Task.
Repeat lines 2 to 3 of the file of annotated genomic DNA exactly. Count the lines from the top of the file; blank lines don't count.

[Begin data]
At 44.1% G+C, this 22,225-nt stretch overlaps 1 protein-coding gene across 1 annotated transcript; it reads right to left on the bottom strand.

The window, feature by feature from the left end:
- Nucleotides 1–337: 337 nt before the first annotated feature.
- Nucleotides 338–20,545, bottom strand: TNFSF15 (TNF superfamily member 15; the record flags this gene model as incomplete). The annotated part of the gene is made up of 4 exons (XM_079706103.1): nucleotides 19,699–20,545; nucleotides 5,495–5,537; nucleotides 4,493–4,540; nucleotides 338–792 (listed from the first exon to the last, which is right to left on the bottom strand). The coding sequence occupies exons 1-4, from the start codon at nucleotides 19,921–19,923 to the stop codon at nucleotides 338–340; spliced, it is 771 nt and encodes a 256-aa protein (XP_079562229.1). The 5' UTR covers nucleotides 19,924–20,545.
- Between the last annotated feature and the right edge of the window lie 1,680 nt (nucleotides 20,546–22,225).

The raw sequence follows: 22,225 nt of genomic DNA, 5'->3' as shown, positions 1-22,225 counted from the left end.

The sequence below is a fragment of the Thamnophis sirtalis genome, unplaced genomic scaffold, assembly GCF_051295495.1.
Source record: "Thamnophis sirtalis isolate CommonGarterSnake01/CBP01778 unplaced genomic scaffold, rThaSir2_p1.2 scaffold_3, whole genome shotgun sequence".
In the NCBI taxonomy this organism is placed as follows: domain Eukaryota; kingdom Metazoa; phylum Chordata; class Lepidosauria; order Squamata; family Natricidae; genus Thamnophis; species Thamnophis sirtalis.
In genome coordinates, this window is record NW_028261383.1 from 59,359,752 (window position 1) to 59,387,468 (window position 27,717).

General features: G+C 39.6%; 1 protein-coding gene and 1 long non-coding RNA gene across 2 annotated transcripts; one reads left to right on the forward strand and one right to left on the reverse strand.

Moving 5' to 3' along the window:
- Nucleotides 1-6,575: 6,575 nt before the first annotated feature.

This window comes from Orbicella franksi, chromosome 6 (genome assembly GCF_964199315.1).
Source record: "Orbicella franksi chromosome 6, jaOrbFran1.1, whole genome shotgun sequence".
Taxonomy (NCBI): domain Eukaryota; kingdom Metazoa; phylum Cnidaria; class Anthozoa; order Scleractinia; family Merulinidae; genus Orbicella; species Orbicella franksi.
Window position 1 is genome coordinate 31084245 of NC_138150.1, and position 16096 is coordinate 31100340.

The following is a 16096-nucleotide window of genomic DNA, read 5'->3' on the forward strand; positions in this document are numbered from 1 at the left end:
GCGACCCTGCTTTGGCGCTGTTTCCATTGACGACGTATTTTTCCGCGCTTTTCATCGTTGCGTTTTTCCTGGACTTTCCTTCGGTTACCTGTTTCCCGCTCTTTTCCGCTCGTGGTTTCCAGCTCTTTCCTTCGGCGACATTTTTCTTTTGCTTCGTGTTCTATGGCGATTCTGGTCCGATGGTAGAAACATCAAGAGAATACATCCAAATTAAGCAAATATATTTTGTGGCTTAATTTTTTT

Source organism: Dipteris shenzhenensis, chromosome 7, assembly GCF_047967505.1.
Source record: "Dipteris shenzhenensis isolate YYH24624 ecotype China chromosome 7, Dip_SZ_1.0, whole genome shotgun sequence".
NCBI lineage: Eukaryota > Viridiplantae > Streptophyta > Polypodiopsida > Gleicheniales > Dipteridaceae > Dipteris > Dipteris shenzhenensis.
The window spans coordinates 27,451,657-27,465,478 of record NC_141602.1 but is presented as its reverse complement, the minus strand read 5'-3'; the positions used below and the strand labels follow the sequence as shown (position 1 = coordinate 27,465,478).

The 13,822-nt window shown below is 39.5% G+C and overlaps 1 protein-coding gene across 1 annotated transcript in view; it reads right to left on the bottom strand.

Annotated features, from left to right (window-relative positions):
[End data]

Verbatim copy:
The window, feature by feature from the left end:
- Nucleotides 1–337: 337 nt before the first annotated feature.